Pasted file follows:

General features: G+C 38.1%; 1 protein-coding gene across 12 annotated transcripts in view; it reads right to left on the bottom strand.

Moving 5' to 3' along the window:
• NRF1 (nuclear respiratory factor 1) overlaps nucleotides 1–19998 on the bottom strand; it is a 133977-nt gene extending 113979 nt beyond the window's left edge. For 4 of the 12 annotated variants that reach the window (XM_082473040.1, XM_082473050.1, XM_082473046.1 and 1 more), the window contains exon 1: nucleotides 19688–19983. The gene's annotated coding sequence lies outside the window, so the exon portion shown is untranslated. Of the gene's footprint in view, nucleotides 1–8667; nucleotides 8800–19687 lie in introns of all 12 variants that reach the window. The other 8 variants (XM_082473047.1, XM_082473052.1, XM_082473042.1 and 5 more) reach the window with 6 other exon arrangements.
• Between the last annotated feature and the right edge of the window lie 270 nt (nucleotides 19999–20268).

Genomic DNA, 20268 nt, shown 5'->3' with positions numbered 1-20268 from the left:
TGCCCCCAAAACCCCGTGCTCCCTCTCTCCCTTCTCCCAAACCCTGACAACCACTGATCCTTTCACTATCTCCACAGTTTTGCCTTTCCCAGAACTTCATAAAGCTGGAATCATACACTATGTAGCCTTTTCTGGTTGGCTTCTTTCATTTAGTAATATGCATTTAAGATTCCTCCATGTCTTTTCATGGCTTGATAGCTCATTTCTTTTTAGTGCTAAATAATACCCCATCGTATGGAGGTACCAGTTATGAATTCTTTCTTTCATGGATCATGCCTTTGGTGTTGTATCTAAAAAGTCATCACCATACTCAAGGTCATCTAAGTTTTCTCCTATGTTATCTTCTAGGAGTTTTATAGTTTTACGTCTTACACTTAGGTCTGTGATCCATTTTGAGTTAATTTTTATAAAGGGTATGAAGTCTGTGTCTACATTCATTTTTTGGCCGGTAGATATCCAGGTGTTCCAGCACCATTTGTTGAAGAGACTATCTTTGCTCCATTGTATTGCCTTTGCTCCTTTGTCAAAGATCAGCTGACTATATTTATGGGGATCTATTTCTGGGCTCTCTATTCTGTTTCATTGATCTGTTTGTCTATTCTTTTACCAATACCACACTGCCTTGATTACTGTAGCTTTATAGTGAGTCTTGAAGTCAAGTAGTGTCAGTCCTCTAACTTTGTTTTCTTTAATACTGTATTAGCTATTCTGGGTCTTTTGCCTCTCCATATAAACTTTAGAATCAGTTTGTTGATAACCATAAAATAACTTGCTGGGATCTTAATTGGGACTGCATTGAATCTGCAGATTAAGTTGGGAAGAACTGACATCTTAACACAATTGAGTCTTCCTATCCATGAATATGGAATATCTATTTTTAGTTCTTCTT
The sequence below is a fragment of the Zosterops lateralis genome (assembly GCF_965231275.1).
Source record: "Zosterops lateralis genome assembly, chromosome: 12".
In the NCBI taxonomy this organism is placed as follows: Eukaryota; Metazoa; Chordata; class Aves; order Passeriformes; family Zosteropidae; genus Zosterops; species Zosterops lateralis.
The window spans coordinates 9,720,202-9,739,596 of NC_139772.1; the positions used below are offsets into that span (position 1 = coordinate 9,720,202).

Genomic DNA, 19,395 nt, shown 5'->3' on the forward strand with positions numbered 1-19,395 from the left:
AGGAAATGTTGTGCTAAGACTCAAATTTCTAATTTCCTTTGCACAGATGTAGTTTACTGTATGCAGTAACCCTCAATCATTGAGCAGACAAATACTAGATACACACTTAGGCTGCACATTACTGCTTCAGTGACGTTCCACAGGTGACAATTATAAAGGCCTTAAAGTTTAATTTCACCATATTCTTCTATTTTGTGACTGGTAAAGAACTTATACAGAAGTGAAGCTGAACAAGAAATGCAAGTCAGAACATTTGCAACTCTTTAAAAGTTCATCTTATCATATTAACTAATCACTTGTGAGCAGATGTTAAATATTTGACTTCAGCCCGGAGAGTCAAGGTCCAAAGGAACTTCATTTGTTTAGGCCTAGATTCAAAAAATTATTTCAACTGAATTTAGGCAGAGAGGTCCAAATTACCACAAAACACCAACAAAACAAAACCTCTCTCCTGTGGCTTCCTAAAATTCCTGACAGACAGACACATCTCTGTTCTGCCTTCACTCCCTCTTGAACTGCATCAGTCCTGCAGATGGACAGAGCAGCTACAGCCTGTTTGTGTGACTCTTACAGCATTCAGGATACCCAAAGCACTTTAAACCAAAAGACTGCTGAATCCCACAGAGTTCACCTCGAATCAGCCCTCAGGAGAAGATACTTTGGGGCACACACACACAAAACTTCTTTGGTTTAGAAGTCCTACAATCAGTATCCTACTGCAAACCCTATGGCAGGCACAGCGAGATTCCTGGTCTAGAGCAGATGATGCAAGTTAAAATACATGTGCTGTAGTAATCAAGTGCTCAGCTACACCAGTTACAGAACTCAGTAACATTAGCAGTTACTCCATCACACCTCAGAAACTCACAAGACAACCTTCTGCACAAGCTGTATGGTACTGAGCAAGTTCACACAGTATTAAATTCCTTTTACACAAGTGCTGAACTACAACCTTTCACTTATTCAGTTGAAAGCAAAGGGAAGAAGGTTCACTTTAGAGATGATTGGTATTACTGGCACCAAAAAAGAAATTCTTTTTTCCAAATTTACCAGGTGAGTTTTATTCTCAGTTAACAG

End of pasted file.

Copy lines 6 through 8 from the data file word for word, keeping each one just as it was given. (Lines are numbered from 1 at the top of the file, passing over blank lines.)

TGCCCCCAAAACCCCGTGCTCCCTCTCTCCCTTCTCCCAAACCCTGACAACCACTGATCCTTTCACTATCTCCACAGTTTTGCCTTTCCCAGAACTTCATAAAGCTGGAATCATACACTATGTAGCCTTTTCTGGTTGGCTTCTTTCATTTAGTAATATGCATTTAAGATTCCTCCATGTCTTTTCATGGCTTGATAGCTCATTTCTTTTTAGTGCTAAATAATACCCCATCGTATGGAGGTACCAGTTATGAATTCTTTCTTTCATGGATCATGCCTTTGGTGTTGTATCTAAAAAGTCATCACCATACTCAAGGTCATCTAAGTTTTCTCCTATGTTATCTTCTAGGAGTTTTATAGTTTTACGTCTTACACTTAGGTCTGTGATCCATTTTGAGTTAATTTTTATAAAGGGTATGAAGTCTGTGTCTACATTCATTTTTTGGCCGGTAGATATCCAGGTGTTCCAGCACCATTTGTTGAAGAGACTATCTTTGCTCCATTGTATTGCCTTTGCTCCTTTGTCAAAGATCAGCTGACTATATTTATGGGGATCTATTTCTGGGCTCTCTATTCTGTTTCATTGATCTGTTTGTCTATTCTTTTACCAATACCACACTGCCTTGATTACTGTAGCTTTATAGTGAGTCTTGAAGTCAAGTAGTGTCAGTCCTCTAACTTTGTTTTCTTTAATACTGTATTAGCTATTCTGGGTCTTTTGCCTCTCCATATAAACTTTAGAATCAGTTTGTTGATAACCATAAAATAACTTGCTGGGATCTTAATTGGGACTGCATTGAATCTGCAGATTAAGTTGGGAAGAACTGACATCTTAACACAATTGAGTCTTCCTATCCATGAATATGGAATATCTATTTTTAGTTCTTCTT
The sequence below is a fragment of the Zosterops lateralis genome (assembly GCF_965231275.1).
Source record: "Zosterops lateralis genome assembly, chromosome: 12".